I was going to write some half-baked post about comparing that beer to that other beer but I don't have the heart. I am a third of the way through and really enjoying How to Love Wine by Eric Asimov and he is still telling me about what isn't important. Blind tastings? Not that I do them but I didn't reject them because they favour stronger flavours. Did you know that? Tasting notes? Hilarious. I bet I have referenced figs too often, too.
But it does leave you unsettled. What is real? I suggested that the words we use for breweries had gone in the wrong direction and this week tried to right the ship. Then Jeff did. Then Max. Maybe 2013 is the year we take back the language from the trade association PR staff. Then Mark posted a wheel and soon there were wheels upon wheels. I don't want to take back the wheel. Unless I soon get to a chapter where Eric Asimov tells me to take back the wheel. Then I will think about it.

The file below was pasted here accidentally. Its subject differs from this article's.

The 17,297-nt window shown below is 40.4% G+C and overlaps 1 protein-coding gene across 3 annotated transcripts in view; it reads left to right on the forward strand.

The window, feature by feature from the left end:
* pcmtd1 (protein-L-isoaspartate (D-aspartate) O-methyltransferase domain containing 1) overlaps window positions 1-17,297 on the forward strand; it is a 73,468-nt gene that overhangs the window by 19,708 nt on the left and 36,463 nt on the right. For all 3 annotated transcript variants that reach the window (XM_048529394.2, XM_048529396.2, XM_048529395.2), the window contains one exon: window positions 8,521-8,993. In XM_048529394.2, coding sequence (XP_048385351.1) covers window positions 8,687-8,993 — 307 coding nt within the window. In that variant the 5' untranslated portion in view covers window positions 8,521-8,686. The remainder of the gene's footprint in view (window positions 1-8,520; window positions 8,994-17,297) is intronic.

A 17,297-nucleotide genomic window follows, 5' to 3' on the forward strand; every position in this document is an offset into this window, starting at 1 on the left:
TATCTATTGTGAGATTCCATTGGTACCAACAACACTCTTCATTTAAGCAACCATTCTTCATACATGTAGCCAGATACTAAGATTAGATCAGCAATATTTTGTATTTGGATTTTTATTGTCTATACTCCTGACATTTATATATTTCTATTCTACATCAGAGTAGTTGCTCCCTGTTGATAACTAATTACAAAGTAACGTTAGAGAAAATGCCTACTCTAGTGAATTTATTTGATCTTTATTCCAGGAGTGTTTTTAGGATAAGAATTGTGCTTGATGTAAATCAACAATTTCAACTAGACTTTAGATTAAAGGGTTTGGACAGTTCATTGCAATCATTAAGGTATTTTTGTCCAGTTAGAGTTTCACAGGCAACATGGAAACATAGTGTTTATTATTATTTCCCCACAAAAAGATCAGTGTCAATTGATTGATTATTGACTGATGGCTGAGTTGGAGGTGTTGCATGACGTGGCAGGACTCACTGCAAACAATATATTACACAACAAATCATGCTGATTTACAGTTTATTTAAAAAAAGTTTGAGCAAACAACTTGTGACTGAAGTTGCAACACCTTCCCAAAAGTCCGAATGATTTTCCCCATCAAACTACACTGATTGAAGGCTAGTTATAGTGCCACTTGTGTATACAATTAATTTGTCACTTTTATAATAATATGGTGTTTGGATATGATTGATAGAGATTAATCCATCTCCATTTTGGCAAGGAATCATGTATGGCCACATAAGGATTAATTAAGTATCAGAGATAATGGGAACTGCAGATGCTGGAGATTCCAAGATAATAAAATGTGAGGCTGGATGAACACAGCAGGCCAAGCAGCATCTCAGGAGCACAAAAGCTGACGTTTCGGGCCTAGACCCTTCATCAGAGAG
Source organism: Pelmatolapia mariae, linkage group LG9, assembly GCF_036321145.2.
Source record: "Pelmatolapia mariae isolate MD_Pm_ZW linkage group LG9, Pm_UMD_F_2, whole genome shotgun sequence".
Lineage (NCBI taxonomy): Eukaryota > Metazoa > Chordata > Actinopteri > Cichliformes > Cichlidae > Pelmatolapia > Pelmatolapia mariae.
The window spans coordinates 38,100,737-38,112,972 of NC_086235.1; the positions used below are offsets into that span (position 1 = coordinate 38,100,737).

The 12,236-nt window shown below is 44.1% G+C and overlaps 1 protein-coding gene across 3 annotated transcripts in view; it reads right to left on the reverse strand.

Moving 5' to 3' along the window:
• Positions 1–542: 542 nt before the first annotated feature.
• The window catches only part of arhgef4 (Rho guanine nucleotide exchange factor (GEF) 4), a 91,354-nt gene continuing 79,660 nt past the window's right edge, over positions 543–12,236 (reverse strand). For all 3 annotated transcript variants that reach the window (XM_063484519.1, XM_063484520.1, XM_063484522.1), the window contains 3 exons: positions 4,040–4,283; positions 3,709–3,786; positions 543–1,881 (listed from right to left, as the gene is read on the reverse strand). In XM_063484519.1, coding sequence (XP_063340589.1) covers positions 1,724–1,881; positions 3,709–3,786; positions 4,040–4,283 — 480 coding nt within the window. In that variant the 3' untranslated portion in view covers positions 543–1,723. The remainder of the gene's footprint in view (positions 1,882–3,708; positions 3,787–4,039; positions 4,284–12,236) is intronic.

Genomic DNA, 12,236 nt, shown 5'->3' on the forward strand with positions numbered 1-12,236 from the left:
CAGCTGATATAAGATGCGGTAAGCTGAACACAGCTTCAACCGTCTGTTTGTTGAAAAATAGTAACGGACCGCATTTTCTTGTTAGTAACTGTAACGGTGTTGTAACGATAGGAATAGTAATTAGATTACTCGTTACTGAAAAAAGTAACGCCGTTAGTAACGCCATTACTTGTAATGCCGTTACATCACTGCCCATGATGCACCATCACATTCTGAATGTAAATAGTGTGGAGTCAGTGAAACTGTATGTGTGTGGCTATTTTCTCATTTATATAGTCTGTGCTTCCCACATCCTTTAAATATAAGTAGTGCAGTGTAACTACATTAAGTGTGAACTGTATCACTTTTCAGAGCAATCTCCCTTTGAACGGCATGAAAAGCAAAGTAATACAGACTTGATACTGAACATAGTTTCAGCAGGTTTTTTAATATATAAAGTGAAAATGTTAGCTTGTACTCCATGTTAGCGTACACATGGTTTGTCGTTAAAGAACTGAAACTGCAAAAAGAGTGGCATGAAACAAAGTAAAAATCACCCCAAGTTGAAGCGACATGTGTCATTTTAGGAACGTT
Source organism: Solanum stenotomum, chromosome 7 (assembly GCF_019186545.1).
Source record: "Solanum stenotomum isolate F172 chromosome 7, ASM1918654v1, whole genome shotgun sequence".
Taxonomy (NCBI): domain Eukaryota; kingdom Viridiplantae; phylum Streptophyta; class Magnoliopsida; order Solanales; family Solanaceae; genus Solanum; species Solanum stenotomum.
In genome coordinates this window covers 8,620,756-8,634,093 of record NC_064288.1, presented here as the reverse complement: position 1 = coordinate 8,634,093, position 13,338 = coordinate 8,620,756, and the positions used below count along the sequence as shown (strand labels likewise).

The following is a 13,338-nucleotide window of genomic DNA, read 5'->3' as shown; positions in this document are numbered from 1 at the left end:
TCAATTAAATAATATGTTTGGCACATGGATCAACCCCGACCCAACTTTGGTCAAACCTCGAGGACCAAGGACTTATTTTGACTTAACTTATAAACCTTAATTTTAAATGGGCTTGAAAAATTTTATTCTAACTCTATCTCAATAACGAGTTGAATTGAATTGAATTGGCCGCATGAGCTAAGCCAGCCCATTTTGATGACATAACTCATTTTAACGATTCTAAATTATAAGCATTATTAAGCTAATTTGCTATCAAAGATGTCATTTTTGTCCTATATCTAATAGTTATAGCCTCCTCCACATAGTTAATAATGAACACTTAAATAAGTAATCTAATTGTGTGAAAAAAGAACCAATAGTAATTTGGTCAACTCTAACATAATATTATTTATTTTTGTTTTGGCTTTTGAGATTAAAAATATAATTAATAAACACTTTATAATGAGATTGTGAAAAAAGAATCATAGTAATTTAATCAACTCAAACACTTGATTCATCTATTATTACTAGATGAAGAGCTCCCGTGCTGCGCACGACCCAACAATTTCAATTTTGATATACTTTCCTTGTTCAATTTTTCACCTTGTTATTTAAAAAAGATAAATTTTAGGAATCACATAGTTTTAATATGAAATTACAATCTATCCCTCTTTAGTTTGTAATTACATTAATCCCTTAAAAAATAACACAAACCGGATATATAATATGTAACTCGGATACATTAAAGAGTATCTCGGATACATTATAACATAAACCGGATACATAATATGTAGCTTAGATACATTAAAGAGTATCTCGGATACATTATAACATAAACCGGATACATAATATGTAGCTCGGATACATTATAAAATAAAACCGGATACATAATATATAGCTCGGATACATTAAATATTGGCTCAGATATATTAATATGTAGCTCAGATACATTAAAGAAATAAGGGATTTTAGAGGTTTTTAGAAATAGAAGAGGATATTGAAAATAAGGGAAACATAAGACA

But then it gets to Friday and you think it is safe. Time for a beer. Just a beer. Or beer. But just that. Just beer. Then Martyn from somewhere it is already Saturday tells me (i) he is ticked off and (ii) let's loose with the real top 20 beers of influence of all time. He forgot the beer that Grok made in 4,789 BC - you know, the guy who invented beer? The guy whose hand we all want to shake? Fridays I always thank Grok. I am not sure that I agree with the list but I know now from Eric that knowing is not loving and I should not judge my preference for pleasure over knowledge. Yet... no Orval? Sure there are few copy cats... but is the meaning of influence limited to imitation? It's influenced me plenty, Orval has. Plenty.Me, the most interesting thing I thought today was whether the hop Cluster is a landrace or the first North American hybrid. But no one's answered yet. Maybe that is the point. Isn't the question itself enough? Isn't it enough to know that Mr. B plays both the euphonium and maracas? What would Eric say?